Weather on the fly, and through a hurricane's eye

The highs and lows of being a flight meteorologist


Jessica Williams.

For NOAA flight meteorologist Jessica Williams, a "day in the office" sometimes means sitting at this computer, flying 40,000 feet above the ground. There, she oversees the safety of the air mission and ensures that the meteorological data is accurate.

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During big storms, when most people take cover inside, Jessica Williams can be found 40,000 feet up in her weather forecast “office” in the sky. In this interview, Williams gives us an inside look at her high-flying job as a flight meteorologist onboard a NOAA Hurricane Hunter aircraft.

What were some of the steps you took to become a flight meteorologist onboard a Hurricane Hunter?

I was always fascinated by weather and I also love flying. I was in the Air Force Reserve Officer Training Corps program in college, and they needed meteorologists, so I got an intense background in aviation meteorology after being commissioned into the Air Force.

What are some of your responsibilities?


Prior to boarding, you look at a long list of weather information products (both real-time and forecast), and you prepare the crew for the weather and potential hazards you’re going to encounter on the mission.

Once onboard, you need to make sure all the meteorological instruments are up and running before you take off, so you look at the data while you’re still on the ground.

NOAA's aircraft.

NOAA's aircraft, including this G-IV, allow meteorologists to fly into and around tropical cyclones where they collect data to produce forecasts. 

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And after you’ve taken off?

The flight meteorologist oversees the flight. Once we’re up in the air, our No. 1 focus is safety, so we’re looking at the radars to make sure the plane and crew will be safe – there’s a radar that looks out ahead, another one that gives a 360-degree picture around the aircraft, and a third that looks behind us.

Our second priority is being the communicator between the pilot and the research scientists onboard. The research scientists tell us what information they want to gather. If what they want to do is safe, we let the pilot know where to go. The aircraft commander has the ultimate say as to where we go, and he/she takes input from the flight meteorologist.

The third priority is ensuring that the data is accurate and that it gets off the airplane to eventually be used by other meteorologists and scientists.

What instruments do you use for your forecasts?


We rely on the sensors onboard the aircraft, like temperature, dew point, wind speed, and wind direction, because they tell us if we’re approaching an eye wall. We also use dropsondes ─ airborne instruments we literally drop into both the eye wall and eye of a hurricane to collect measurements closer to the surface.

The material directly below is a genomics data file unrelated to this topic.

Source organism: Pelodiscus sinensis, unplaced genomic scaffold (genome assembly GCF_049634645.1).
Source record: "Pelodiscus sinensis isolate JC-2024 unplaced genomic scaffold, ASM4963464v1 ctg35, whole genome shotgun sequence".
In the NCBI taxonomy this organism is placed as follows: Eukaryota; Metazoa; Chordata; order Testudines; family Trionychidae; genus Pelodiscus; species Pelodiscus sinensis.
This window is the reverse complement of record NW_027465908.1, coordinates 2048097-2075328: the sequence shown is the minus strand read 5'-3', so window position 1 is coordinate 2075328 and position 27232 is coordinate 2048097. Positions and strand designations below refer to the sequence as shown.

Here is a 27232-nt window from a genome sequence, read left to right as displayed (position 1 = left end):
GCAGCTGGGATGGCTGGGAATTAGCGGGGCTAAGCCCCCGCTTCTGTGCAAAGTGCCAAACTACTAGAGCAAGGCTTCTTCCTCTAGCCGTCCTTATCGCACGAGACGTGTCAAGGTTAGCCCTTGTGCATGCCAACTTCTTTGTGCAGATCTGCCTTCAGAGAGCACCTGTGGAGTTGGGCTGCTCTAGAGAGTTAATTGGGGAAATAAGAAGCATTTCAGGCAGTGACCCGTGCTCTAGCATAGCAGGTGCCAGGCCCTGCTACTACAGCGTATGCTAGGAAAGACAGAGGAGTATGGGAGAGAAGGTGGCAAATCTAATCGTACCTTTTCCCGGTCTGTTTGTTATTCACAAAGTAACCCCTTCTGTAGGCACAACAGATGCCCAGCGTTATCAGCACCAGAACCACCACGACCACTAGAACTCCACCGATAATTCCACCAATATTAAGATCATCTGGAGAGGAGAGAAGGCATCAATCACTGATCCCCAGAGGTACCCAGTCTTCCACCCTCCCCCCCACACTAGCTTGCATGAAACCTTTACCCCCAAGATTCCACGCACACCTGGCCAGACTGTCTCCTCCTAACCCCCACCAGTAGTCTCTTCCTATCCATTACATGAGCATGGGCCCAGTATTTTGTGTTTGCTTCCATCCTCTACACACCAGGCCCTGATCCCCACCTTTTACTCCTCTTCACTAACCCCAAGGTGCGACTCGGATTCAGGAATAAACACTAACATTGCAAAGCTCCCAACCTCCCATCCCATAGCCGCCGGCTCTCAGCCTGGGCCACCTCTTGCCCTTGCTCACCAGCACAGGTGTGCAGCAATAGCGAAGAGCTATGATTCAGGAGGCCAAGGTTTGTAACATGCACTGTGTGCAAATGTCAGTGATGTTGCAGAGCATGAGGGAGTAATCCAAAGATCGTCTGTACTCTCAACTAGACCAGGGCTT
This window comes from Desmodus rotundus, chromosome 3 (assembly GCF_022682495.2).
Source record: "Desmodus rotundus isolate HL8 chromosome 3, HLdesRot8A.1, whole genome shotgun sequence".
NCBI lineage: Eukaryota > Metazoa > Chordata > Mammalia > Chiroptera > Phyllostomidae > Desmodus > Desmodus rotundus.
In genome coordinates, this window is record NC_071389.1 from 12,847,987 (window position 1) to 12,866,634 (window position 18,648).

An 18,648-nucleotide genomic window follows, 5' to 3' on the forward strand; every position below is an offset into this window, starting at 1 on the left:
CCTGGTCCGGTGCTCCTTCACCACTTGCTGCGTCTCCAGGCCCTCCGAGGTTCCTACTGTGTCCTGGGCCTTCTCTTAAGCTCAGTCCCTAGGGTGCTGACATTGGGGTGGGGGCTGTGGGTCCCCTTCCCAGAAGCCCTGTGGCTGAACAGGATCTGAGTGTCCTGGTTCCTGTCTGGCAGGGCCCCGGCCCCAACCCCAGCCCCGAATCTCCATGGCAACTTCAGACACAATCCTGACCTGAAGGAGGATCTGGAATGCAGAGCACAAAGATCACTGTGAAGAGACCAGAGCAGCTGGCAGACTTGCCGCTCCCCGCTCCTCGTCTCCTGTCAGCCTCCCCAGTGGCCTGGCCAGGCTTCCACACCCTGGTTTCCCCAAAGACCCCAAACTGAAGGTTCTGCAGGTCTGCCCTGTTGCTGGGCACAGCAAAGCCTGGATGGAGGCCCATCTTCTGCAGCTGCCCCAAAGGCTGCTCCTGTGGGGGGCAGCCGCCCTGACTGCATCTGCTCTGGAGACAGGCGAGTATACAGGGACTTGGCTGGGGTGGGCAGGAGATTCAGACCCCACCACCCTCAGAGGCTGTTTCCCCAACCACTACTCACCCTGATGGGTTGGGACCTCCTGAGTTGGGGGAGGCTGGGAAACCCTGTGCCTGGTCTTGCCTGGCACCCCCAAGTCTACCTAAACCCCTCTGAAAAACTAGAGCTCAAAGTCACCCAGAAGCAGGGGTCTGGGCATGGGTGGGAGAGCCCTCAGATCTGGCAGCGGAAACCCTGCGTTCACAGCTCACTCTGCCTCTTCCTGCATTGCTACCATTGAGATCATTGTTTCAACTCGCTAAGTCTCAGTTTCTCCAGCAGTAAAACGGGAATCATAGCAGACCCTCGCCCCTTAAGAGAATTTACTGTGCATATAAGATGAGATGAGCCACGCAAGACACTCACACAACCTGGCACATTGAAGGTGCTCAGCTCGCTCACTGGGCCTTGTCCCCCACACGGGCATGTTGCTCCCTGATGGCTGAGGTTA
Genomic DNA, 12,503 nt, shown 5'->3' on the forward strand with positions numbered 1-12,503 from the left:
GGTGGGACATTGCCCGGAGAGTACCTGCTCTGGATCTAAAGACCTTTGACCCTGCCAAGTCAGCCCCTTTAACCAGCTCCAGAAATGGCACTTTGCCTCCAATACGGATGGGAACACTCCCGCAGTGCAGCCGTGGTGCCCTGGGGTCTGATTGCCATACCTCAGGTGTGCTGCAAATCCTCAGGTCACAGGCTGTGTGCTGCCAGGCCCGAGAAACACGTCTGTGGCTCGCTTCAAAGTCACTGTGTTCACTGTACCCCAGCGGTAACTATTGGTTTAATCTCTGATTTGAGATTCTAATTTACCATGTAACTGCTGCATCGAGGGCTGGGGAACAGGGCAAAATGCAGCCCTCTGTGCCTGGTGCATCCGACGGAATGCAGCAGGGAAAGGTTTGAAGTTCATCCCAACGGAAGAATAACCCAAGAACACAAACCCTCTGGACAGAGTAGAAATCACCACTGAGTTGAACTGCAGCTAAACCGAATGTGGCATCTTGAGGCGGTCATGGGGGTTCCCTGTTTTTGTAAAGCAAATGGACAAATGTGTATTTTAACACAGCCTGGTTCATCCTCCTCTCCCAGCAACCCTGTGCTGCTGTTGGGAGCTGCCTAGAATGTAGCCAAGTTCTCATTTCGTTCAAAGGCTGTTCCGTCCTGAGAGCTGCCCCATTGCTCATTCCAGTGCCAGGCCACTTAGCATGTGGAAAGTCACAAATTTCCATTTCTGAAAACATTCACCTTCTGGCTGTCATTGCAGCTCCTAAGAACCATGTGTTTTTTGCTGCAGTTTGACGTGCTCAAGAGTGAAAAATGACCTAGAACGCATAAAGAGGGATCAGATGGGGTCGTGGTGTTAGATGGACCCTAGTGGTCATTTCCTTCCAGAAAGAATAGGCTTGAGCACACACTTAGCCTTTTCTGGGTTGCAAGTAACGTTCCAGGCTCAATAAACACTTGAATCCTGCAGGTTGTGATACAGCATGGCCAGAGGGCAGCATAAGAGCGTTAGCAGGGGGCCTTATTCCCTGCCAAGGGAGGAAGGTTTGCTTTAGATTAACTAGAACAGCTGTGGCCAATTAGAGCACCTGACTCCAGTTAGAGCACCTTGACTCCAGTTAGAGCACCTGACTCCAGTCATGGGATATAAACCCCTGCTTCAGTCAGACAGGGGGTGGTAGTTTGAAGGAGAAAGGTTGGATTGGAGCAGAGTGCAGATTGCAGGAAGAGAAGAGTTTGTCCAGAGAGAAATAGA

hurricane hunter badges.

After Hurricane Hunter aircraft fly into tropical cyclones, they receive badges commemorating their missions. In this picture, Jessica Williams points to the badges from 77 different tropical cyclones and 36 different countries and territories proudly displayed on this NOAA WP-3D.

Download here (Credit: NOAA)

What does it feel like to fly through the eye of a tropical cyclone or hurricane?

It’s exciting, but it’s sometimes a high-stress environment. At the same time, I feel comfortable for the most part because of my own experience and the collective experience of the 10 or 15 other people on the plane. Physically, you feel the turbulence due to wind shear and convection, and you hear the precipitation because it’s quite loud.

Once you break through the eye wall, the rain and the wind stop, and it gets really quiet. We don’t get very much time to enjoy the peacefulness, though, because we’re preparing to go through the other eye wall.

What is the biggest difference between working as a meteorologist on a plane versus in a more traditional office setting?


Working as a meteorologist on either a P-3 or a G-IV (the two types of planes we fly), you’re literally in the weather. Although learning about weather from your desk with all the tools and satellite data is still fascinating, there’s something different about being in the middle of it. On a plane you can see the cloud structures and the lightning and feel the turbulence. It’s awesome.

What advice would you give a student interested in following your footsteps?


Continue learning about science and mathematics; talk to your science and math teachers. I was always watching weather shows and The Weather Channel and going online for research. I even tried forecasting for myself when I was in high school, by using satellite and radar loops. Don’t lose your passion!

Interview conducted and edited by NOAA Communications intern, Jack Eidson.
Posted August 1, 2012.
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